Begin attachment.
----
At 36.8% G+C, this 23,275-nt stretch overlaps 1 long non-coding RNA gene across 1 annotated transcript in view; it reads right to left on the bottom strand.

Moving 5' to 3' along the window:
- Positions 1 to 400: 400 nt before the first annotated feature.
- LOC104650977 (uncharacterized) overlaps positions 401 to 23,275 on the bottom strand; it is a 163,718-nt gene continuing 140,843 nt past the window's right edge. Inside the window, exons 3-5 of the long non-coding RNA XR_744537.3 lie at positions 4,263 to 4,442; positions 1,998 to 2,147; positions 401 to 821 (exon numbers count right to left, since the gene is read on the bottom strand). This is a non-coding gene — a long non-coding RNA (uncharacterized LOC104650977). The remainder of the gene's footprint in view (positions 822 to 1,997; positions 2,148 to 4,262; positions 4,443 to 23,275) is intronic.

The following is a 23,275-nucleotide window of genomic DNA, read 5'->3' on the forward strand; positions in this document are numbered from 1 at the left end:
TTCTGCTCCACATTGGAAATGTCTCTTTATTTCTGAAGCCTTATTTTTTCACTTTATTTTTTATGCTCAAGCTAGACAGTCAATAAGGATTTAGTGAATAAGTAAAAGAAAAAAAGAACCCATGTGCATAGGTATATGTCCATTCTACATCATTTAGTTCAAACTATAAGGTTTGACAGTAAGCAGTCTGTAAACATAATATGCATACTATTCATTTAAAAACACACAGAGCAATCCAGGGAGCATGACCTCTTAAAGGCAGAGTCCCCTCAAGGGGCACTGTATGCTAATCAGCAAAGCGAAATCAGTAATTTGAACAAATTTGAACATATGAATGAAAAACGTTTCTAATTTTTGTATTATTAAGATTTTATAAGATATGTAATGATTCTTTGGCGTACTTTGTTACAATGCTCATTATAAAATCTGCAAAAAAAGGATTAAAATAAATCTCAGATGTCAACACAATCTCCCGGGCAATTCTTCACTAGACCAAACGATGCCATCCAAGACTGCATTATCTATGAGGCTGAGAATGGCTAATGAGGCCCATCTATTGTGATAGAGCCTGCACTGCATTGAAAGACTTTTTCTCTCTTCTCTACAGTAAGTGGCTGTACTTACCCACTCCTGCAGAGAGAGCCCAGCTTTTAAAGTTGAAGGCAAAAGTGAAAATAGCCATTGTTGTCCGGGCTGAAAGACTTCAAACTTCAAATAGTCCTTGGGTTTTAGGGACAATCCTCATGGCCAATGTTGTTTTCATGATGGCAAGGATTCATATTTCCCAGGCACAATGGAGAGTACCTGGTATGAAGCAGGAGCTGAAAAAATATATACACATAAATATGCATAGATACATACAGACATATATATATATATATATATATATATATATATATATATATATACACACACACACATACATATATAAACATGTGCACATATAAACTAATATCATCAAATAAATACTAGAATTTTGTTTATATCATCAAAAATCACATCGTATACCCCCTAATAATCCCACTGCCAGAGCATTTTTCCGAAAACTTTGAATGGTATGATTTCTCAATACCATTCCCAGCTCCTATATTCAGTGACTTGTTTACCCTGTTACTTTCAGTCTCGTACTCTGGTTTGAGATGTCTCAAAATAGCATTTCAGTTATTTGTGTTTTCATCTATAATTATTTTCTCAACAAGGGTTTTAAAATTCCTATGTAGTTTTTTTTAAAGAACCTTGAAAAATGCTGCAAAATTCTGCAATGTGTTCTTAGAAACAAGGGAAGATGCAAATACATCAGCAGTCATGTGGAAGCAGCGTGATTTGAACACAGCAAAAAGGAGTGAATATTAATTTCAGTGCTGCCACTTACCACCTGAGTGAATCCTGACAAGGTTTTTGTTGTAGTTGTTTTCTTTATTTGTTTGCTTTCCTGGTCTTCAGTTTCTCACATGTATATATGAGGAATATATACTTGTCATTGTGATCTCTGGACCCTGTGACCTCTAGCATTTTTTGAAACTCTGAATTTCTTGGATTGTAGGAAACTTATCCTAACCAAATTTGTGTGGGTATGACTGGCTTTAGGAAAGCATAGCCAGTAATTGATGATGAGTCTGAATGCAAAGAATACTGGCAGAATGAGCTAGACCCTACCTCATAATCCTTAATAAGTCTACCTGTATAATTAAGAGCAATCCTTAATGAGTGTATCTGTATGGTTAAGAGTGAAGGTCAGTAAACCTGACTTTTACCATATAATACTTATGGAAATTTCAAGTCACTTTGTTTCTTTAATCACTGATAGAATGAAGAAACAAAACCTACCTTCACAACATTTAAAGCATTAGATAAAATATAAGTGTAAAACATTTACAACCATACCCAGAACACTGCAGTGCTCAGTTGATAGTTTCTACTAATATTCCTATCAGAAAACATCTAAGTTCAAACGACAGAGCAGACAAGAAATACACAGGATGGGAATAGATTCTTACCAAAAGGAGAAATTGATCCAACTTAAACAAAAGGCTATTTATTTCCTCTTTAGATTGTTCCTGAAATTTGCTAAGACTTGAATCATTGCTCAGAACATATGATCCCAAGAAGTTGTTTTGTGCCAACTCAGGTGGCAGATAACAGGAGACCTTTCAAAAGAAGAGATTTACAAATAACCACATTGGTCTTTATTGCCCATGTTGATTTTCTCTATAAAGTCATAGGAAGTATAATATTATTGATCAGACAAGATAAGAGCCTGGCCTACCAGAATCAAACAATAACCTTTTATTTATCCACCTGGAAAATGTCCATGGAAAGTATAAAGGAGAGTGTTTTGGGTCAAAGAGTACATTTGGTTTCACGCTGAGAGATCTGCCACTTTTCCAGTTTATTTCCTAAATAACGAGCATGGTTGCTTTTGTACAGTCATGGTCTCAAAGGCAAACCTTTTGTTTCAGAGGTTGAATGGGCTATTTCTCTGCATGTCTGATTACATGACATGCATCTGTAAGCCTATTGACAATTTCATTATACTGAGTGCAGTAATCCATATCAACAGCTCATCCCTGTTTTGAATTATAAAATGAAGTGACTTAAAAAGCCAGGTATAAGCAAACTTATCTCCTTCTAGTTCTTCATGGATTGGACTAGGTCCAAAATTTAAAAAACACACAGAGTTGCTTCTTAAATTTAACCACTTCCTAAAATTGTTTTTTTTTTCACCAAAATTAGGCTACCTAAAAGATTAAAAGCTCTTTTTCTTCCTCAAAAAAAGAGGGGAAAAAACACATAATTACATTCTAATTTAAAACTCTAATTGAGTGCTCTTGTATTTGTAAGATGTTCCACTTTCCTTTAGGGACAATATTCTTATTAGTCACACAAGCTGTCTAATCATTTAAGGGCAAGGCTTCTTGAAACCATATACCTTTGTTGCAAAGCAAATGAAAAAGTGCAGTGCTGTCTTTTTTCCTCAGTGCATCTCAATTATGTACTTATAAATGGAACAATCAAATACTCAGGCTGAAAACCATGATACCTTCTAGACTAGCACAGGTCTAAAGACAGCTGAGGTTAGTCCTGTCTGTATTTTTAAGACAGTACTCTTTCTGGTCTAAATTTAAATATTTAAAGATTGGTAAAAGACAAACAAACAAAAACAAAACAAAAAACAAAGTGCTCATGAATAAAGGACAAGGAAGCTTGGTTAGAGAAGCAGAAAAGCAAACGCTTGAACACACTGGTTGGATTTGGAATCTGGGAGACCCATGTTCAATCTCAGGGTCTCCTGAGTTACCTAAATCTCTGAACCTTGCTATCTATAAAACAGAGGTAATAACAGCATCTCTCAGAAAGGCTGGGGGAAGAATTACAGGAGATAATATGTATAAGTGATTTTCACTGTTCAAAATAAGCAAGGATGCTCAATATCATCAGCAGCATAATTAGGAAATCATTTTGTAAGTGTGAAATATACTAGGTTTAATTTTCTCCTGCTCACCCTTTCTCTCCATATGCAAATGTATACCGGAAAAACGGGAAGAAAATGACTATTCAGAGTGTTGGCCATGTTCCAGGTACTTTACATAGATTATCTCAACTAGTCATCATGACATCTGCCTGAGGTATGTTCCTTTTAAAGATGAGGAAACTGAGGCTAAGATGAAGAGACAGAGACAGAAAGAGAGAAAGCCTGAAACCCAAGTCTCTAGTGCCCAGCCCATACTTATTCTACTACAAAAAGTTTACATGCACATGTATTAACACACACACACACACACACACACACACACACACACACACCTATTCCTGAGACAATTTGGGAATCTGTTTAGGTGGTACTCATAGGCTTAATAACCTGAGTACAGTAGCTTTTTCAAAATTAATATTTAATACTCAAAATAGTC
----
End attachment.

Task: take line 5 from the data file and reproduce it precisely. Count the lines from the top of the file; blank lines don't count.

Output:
The following is a 23,275-nucleotide window of genomic DNA, read 5'->3' on the forward strand; positions in this document are numbered from 1 at the left end: